THE FANTASTICKS performed by Milburn Stone Theater at Cecil College in North East, MD is a classic play done with wondrous amounts of imagination, color, theatricality and complexity. It is an understatement to say it is an original approach. Director, S. Lee Lewis, created a staged phantasm for THE FANTASTICKS by using recycled set pieces from earlier productions. The simplicity of the original production concept was intended to allow the structure of the character relationships to shine through. Imagination is a key element in any production of THE FANTASTICKS. Instead of the conventional, Lewis’s staging approach uses complexity and imagination in unexpected ways … bottomless trunks from which this story is supported; juggling to support a plot unwind explanation; puppets to present the horrors of the outside world in a violent (and yet still palatable) manner; chairs to present both the road to the outside world AND the wall back home. To achieve this carefully choreographed chaos, Lewis primarily uses the characters of Comedy (Tyler Bristow) and Tragedy (Brandon Gorin). Bristow and Gorin appear omnipresent setting/adjusting, emptying/filling, and bringing/taking. The concept that life is composed of both comedy and tragedy was obvious and very well communicated.
Stealing a page from the most recent stagings of COMPANY and SWEENEY TODD on Broadway, Lewis and Music Director, Natalie Springer, used the convention of having the actors play the music. Seeing El Gallo moving with, and playing each of the three pianos on stage for either himself, others or the ensemble was actually breathtaking. AJ LoPorto was a joy to watch and hear. Perhaps LoPorto did not play El Gallo with the playfulness of the balance of the ensemble but, then again, he was VERY busy and did a creditable job for someone new to the vagaries of performance. The group of outsiders composed of El Gallo (LoPorto), Henry/Lodevigo (Mike Ware) and Mortimer/Socrates (Matt Dickinson) worked well together in the subplots acting out their roles with mixed amounts of feigned aplomb and bombast.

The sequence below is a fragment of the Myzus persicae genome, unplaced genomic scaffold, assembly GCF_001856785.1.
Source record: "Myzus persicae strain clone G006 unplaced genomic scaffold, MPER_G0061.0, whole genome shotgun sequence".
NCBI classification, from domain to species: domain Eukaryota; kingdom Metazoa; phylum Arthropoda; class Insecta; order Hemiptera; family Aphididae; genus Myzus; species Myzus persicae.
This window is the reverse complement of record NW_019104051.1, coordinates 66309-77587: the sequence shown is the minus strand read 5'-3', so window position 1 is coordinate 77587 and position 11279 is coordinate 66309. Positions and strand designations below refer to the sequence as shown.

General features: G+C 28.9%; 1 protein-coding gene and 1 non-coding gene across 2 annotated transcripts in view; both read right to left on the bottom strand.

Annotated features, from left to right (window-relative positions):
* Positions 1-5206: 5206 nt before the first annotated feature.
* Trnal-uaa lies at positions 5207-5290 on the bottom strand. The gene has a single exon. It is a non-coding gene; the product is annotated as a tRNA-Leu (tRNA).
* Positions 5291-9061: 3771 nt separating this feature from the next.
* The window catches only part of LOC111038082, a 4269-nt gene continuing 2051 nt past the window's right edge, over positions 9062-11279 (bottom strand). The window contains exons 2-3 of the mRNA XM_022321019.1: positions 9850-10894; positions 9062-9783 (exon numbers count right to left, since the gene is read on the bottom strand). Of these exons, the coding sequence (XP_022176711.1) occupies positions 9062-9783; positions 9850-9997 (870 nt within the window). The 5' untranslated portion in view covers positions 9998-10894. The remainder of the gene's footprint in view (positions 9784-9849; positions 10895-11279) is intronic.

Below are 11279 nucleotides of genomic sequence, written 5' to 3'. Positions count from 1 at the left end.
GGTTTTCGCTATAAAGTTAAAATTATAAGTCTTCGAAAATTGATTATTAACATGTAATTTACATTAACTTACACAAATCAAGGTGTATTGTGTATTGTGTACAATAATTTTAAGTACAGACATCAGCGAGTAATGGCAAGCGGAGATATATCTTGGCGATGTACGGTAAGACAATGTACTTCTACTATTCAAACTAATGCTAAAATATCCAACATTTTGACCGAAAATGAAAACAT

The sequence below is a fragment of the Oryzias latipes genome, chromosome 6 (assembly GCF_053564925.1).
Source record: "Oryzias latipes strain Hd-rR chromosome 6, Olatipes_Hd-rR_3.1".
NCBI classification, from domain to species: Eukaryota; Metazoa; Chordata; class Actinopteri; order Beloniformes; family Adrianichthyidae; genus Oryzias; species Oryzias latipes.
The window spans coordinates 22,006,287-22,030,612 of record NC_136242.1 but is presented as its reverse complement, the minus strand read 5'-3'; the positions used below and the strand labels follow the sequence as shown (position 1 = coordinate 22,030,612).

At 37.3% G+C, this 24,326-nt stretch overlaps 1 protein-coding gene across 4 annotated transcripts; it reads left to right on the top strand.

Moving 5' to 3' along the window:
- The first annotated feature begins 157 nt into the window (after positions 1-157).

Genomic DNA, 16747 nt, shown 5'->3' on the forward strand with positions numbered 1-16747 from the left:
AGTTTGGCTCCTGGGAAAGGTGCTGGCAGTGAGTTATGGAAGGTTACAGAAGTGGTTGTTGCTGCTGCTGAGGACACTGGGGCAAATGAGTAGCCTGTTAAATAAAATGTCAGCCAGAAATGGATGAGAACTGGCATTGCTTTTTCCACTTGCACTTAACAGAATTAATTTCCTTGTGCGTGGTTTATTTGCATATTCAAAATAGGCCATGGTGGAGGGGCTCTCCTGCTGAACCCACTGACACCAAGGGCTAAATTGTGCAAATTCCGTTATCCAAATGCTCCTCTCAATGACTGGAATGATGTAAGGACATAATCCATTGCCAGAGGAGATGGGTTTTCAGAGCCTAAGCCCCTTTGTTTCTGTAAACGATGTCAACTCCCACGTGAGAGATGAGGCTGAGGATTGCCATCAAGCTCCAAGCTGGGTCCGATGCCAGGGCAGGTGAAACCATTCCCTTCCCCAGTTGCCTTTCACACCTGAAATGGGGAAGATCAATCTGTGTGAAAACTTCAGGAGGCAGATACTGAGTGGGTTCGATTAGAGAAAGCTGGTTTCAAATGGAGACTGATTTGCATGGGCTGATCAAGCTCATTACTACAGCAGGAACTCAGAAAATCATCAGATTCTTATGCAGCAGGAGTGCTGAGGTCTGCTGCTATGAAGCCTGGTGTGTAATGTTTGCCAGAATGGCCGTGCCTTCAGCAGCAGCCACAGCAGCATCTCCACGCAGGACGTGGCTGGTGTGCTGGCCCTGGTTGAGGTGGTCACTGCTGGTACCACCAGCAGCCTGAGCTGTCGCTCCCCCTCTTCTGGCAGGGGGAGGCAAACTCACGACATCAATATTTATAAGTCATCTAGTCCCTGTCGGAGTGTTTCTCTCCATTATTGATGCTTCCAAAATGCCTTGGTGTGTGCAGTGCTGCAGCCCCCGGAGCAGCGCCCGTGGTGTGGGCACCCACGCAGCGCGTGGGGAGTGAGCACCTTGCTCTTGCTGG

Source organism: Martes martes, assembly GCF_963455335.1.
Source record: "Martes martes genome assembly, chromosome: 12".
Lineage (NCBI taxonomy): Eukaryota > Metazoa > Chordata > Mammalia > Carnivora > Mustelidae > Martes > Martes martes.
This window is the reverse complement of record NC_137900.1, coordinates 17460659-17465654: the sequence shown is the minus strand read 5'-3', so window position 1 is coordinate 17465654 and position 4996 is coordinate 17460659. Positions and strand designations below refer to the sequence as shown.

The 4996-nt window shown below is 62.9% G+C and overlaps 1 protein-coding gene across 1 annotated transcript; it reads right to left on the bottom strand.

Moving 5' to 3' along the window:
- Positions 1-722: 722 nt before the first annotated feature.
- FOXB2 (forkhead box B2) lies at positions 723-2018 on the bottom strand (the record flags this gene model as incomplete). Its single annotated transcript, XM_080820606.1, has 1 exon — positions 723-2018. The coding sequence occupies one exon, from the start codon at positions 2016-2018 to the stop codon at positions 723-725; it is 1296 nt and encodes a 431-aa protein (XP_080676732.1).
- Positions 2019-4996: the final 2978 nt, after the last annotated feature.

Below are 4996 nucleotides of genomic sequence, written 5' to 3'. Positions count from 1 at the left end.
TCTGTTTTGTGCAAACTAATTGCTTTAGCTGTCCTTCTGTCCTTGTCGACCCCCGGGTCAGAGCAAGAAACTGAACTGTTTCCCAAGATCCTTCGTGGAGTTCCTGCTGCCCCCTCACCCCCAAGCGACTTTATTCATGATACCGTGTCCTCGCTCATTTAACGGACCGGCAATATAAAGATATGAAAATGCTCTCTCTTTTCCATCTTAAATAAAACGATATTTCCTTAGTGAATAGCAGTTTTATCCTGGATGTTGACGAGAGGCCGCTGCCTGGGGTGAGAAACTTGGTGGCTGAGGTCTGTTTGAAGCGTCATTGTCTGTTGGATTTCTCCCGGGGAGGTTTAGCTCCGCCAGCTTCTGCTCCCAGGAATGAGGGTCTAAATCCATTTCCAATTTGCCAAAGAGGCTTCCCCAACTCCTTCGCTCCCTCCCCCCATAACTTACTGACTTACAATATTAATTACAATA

The charms and singing skills of the youthful Matt and Luisa (Shane Lowry and Christy Wyatt, respectively) keep the audience watching. First love is always worth watching. In addition both Lowry and Wyatt carefully constructed their second act personas as they both “grew up” to recognize what is necessary to continue to live and love.
Lewis again puts the audience on notice that this is NOT your usual THE FANTASTICKS when the parents on stage are a dad, Huck, (John Mulvey) and a mom, Bell, (Cindy Mulvey). Substituting flouncing skirts for dirty overalls and kisses for handshakes basically works for the Mulveys although sometimes it seemed that together with their separate children they presented ONE large dysfunctional family instead of two families conspiring to be together.
As you see the final wall formed by the chairs and the ensemble take their seats, you will realize that THE FANTASTICKS at Milburn Stone is a delightful visit to a simple classic which is still a classic but not nearly as simple as it might seem.
Go see it … it is enjoyable!! On a separate note, Lewis found himself in the difficult position of needing to as the audience for money. Milburn Stone has a dire need for new lighting instruments and they have been doing fundraising for the last few months. They have the ability to gain a matching grant if they can raise $100,000 by the end of March. Please check out the website below and any amount would be helpful.
Book and Lyrics by Tom Jones
Music by Harvey Schmidt
Directed by S. Lee Lewis
March 9 – 18, 2012
Milburn Stone Theatre
at Cecil College
One Seahawk Drive
North East, MD 21901
Box Office: 410-287-1047
Ruth K. Brown
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